Constitutional amendments were ratified during and after the Civil War to protect the natural and civil rights of African Americans. Despite these legal protections, the condition of African Americans significantly worsened in the last few decades of the nineteenth century. In the late nineteenth century, the promise of emancipation and Reconstruction went largely unfulfilled and was even reversed in the lives of African Americans. Southern blacks suffered from horrific violence, political disfranchisement, economic discrimination, and legal segregation. Ironically, the new wave of racial discrimination that was introduced was part of an attempt to bring harmony between the races and order to American society.
Women in the Gilded Age and Progressive Era
In the late nineteenth century, American suffragettes continued the decades-long struggle for the equal right to vote. Although the movement split into disparate elements with differing strategies, the movement united again in 1890 to fight for a women’s suffrage amendment to the U.S. Constitution. After continuing struggle, in 1920, the Nineteenth Amendment was ratified. Meanwhile, women reformers engaged in a number of lesser-known movements to ban alcohol, provide better working conditions for women and children, and improve the lot of immigrants. Women also increasingly began to work outside the home in factories, department stores, and offices. Therefore, women began to enter public life politically and economically in a fundamentally new way to break with the past in which they were primarily confined to the domestic sphere of the home.
The Rise of Reform Politics
Between 1870 and 1920, the American government grew exponentially in its power and reach. At the beginning of the era, the federal government was small and citizens generally governed themselves at the state and local level with little oversight from the federal government. However, towards the end of the era, the federal government would employ ten times the number of workers and exercise much greater regulatory power. Many progressives sought to secure greater power for the federal government to attempt to provide solutions to the challenges of industrialization, immigration, and urbanization. During this time, progressives would also advocate for many democratic reforms that would give citizens new ways to participate in government: initiatives, referendum, recall, party primaries, secret ballots, and the direct election of U.S. Senators through the Seventeenth Amendment. Overall, based on the belief that the American principles of limited government and limited power were outdated concepts, progressives would lay the foundations of a much larger and stronger national government that they believed could solve the problems of the twentieth century.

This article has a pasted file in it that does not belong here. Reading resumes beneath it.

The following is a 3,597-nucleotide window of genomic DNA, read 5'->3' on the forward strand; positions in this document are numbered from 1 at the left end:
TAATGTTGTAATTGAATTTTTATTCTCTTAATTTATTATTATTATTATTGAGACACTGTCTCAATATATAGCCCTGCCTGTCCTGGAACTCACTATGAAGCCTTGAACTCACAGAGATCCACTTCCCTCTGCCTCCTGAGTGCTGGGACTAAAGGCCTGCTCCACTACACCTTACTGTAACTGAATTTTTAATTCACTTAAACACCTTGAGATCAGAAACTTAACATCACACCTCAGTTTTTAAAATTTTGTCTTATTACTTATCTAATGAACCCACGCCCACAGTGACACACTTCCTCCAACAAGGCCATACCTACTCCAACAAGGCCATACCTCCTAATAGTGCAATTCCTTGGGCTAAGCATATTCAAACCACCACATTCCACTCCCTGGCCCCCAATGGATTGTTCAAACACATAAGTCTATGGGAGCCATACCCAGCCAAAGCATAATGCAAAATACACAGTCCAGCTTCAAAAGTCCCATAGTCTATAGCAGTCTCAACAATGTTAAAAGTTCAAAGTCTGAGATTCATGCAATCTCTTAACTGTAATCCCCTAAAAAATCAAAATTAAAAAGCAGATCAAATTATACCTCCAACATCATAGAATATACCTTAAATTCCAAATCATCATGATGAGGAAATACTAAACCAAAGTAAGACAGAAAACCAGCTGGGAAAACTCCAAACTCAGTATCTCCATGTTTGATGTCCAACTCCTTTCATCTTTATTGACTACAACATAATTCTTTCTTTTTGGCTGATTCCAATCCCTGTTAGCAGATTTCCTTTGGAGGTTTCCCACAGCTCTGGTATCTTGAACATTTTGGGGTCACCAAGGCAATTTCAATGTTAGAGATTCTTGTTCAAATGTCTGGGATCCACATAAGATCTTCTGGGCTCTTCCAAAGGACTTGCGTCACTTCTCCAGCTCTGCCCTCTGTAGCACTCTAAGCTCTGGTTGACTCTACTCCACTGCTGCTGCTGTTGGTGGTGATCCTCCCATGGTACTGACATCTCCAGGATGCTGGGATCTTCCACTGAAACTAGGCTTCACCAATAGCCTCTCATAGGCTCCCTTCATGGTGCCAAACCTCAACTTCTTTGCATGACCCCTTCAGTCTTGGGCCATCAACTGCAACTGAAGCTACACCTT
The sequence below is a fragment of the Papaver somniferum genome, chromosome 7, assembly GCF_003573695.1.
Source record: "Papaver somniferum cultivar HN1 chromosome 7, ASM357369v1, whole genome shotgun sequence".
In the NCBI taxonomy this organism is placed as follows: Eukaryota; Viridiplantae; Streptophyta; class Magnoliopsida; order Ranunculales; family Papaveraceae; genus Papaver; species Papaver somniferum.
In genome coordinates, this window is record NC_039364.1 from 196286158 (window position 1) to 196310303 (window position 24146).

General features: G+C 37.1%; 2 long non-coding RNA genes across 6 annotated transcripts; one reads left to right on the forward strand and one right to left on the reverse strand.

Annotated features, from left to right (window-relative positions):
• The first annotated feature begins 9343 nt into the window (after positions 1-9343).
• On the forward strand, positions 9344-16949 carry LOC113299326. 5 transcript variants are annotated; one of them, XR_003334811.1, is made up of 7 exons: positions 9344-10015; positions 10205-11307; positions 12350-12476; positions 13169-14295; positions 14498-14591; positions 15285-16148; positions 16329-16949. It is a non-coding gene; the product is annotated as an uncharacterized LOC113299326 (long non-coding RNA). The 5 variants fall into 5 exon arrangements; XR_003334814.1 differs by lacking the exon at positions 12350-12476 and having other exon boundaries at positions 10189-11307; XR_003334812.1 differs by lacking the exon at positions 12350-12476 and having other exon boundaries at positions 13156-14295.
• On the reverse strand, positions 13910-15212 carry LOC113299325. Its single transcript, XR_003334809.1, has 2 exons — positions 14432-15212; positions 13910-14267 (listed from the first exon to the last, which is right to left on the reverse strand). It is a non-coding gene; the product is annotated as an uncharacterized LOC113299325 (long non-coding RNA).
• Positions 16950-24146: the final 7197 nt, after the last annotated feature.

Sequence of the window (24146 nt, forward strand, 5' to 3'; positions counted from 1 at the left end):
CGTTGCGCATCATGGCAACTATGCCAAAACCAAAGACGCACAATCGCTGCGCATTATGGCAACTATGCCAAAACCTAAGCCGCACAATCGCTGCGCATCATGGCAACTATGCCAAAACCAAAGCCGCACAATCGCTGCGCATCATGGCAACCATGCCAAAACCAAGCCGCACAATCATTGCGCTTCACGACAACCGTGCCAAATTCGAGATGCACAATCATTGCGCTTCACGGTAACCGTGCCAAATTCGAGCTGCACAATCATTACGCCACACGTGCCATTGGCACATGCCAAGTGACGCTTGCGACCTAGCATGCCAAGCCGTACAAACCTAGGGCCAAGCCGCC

The Rise of American Power in the World
The late nineteenth century ushered in great changes in how the United States interacted with the rest of the world. For the first century of its existence, the United States traded with other countries, acquired territory for continental expansion, and fought in a few major wars. However, the United States was generally neutral in world affairs and focused on its domestic situation. That would change when America entered the world stage as a major global power. This expansion into world affairs led to an internal American debate regarding its international powers and responsibilities. Americans also struggled over the character of its foreign affairs—whether America would engage the world with military power or whether it would spread democracy around the world.